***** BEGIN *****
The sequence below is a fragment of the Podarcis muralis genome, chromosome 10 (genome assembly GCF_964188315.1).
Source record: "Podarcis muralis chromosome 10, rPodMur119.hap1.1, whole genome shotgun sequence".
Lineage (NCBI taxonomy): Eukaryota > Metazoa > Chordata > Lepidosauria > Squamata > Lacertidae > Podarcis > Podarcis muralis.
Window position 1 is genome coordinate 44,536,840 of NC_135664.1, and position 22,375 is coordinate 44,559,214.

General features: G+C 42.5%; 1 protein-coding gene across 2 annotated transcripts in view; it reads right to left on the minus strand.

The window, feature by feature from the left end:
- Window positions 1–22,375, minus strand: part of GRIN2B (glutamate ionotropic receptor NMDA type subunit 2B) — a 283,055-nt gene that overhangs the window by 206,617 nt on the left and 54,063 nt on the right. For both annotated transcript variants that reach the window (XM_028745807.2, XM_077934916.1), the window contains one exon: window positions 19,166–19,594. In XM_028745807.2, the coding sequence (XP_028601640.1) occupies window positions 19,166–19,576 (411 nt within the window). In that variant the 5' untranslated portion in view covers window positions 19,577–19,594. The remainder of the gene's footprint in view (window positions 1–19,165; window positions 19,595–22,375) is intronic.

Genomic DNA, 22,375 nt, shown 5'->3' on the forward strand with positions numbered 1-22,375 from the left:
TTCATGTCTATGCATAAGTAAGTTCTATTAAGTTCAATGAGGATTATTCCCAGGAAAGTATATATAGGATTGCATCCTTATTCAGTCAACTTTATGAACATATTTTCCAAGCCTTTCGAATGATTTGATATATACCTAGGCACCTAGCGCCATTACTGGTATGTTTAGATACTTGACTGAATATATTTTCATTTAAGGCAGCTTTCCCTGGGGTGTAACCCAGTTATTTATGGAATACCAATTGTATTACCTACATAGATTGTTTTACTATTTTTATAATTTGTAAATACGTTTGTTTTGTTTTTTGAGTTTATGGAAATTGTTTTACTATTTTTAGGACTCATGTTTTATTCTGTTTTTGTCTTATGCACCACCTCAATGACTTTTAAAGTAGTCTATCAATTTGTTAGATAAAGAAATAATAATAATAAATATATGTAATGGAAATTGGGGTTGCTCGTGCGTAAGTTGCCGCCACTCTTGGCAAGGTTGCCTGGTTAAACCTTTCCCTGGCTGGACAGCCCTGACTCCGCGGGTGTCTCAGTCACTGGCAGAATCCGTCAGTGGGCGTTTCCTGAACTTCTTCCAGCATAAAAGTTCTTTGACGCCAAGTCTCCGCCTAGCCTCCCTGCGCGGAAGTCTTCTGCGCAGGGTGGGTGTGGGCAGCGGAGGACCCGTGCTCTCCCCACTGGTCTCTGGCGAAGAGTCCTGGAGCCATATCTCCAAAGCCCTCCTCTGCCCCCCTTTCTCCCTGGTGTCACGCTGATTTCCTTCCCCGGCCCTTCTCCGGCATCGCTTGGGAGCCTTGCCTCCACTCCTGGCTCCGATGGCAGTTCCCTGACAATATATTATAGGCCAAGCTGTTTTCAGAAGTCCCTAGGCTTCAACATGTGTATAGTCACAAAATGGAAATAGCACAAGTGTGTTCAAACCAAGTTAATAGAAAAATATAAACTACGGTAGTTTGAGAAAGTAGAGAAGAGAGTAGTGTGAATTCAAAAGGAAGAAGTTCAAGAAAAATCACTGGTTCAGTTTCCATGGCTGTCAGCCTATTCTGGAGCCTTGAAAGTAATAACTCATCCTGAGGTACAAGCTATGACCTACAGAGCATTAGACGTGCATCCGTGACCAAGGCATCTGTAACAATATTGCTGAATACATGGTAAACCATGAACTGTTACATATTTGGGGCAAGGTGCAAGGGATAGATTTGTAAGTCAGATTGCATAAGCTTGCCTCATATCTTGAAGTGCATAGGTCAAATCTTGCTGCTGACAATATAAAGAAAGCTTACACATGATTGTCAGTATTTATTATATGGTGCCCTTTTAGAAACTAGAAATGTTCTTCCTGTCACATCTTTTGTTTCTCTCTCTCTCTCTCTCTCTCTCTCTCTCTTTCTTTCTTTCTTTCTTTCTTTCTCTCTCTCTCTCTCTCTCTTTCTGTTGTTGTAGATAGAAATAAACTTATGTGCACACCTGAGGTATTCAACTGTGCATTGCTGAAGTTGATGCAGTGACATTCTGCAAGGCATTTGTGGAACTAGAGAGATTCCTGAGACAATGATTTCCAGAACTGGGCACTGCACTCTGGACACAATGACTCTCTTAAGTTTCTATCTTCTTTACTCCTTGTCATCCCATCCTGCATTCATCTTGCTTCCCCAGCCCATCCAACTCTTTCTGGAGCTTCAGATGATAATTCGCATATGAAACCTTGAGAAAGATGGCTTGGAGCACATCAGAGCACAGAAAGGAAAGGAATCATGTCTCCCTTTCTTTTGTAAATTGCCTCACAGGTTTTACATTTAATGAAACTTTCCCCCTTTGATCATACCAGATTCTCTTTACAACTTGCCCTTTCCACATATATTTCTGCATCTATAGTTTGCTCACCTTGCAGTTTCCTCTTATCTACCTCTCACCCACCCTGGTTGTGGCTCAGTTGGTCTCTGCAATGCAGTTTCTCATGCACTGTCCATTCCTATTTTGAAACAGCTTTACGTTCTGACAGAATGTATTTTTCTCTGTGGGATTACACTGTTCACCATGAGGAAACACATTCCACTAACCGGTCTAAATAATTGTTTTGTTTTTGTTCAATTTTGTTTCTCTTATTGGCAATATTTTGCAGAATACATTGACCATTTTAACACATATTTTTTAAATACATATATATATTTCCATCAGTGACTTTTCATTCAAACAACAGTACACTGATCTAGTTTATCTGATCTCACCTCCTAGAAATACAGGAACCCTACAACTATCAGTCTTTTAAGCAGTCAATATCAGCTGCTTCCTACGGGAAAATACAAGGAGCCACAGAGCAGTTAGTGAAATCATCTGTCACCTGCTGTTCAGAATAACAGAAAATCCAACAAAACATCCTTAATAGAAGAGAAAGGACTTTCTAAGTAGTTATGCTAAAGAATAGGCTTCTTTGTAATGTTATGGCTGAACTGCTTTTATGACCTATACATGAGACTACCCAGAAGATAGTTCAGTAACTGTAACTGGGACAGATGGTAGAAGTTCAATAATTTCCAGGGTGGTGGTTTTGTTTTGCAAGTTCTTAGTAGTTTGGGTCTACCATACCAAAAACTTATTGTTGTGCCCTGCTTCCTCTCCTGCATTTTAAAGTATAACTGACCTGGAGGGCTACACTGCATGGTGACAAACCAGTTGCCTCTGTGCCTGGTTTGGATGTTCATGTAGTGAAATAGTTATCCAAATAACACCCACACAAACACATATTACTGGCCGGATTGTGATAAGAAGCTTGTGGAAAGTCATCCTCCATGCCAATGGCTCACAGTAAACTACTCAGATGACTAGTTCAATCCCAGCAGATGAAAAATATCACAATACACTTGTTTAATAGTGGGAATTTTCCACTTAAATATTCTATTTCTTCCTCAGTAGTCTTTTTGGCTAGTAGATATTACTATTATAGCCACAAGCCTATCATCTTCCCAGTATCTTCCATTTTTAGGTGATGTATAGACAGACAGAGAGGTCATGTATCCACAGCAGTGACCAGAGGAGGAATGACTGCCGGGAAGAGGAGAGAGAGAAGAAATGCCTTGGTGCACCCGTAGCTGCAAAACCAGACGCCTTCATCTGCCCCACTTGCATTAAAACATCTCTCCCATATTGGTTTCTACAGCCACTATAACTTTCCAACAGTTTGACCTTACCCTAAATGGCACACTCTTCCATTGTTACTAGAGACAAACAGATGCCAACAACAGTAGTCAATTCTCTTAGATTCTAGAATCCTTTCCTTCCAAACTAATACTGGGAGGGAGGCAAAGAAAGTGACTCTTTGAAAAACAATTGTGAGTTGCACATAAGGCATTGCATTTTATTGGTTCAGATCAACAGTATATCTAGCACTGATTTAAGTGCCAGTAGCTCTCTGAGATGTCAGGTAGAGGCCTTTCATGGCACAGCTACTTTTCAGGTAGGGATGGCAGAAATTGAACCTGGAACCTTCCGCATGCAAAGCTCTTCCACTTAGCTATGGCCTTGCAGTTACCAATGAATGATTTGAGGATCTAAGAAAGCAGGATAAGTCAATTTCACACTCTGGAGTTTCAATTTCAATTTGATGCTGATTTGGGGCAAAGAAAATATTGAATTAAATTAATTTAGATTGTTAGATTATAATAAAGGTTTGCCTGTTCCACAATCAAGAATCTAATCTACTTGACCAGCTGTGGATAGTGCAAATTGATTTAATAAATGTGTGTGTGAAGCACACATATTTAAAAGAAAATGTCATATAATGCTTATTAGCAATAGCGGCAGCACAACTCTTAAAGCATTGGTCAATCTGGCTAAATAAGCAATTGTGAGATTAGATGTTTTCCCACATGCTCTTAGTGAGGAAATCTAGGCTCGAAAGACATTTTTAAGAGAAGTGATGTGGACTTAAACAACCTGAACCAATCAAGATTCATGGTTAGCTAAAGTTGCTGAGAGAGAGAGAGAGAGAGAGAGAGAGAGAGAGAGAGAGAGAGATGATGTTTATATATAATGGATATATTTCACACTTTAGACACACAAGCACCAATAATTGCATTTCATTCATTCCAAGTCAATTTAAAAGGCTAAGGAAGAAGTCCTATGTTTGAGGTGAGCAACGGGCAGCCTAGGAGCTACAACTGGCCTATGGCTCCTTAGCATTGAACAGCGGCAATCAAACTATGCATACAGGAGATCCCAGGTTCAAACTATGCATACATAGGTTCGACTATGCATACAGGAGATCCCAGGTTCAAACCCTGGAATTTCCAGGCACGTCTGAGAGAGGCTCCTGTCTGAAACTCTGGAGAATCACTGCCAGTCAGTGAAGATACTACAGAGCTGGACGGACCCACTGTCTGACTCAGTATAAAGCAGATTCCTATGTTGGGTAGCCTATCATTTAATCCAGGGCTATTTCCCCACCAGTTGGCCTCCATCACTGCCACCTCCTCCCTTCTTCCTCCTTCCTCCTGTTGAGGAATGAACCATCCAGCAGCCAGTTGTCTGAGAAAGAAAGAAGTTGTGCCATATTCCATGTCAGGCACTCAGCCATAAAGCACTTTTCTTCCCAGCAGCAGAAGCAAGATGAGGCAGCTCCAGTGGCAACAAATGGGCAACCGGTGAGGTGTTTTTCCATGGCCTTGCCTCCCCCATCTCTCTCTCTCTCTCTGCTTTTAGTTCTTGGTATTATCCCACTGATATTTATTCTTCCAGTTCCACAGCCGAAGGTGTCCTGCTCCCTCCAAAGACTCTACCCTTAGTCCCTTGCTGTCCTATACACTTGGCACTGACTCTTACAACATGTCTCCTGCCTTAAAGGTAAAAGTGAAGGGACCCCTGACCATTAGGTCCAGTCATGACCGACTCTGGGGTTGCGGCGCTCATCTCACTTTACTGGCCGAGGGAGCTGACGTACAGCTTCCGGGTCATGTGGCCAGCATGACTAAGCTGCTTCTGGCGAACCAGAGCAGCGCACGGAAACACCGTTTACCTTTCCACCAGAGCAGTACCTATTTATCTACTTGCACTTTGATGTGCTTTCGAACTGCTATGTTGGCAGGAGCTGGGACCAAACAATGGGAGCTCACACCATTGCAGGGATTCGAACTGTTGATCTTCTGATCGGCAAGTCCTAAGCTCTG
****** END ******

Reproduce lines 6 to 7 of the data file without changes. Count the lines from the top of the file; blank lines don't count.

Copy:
The window, feature by feature from the left end:
- Window positions 1–22,375, minus strand: part of GRIN2B (glutamate ionotropic receptor NMDA type subunit 2B) — a 283,055-nt gene that overhangs the window by 206,617 nt on the left and 54,063 nt on the right. For both annotated transcript variants that reach the window (XM_028745807.2, XM_077934916.1), the window contains one exon: window positions 19,166–19,594. In XM_028745807.2, the coding sequence (XP_028601640.1) occupies window positions 19,166–19,576 (411 nt within the window). In that variant the 5' untranslated portion in view covers window positions 19,577–19,594. The remainder of the gene's footprint in view (window positions 1–19,165; window positions 19,595–22,375) is intronic.